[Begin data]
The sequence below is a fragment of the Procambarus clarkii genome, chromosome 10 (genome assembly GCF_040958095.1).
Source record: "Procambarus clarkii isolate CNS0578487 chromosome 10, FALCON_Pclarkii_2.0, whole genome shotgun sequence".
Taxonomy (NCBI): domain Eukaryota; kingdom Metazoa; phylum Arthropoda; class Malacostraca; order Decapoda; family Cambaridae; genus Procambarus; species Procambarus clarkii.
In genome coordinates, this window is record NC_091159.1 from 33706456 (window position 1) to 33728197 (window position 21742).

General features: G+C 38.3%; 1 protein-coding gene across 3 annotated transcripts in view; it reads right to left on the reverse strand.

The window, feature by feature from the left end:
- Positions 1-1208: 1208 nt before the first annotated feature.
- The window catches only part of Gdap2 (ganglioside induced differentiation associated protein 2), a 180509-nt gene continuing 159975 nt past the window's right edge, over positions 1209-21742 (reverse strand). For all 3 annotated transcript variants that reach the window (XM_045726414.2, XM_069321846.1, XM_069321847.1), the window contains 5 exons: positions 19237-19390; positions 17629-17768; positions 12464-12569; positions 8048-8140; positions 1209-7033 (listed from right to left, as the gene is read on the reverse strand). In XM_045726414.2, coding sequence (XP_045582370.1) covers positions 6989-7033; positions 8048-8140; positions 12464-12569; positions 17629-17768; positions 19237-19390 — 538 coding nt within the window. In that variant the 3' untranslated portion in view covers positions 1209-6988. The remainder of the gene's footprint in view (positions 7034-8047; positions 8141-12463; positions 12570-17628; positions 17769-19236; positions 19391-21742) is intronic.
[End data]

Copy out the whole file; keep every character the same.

The sequence below is a fragment of the Procambarus clarkii genome, chromosome 10 (genome assembly GCF_040958095.1).
Source record: "Procambarus clarkii isolate CNS0578487 chromosome 10, FALCON_Pclarkii_2.0, whole genome shotgun sequence".
Taxonomy (NCBI): domain Eukaryota; kingdom Metazoa; phylum Arthropoda; class Malacostraca; order Decapoda; family Cambaridae; genus Procambarus; species Procambarus clarkii.
In genome coordinates, this window is record NC_091159.1 from 33706456 (window position 1) to 33728197 (window position 21742).

General features: G+C 38.3%; 1 protein-coding gene across 3 annotated transcripts in view; it reads right to left on the reverse strand.

The window, feature by feature from the left end:
- Positions 1-1208: 1208 nt before the first annotated feature.
- The window catches only part of Gdap2 (ganglioside induced differentiation associated protein 2), a 180509-nt gene continuing 159975 nt past the window's right edge, over positions 1209-21742 (reverse strand). For all 3 annotated transcript variants that reach the window (XM_045726414.2, XM_069321846.1, XM_069321847.1), the window contains 5 exons: positions 19237-19390; positions 17629-17768; positions 12464-12569; positions 8048-8140; positions 1209-7033 (listed from right to left, as the gene is read on the reverse strand). In XM_045726414.2, coding sequence (XP_045582370.1) covers positions 6989-7033; positions 8048-8140; positions 12464-12569; positions 17629-17768; positions 19237-19390 — 538 coding nt within the window. In that variant the 3' untranslated portion in view covers positions 1209-6988. The remainder of the gene's footprint in view (positions 7034-8047; positions 8141-12463; positions 12570-17628; positions 17769-19236; positions 19391-21742) is intronic.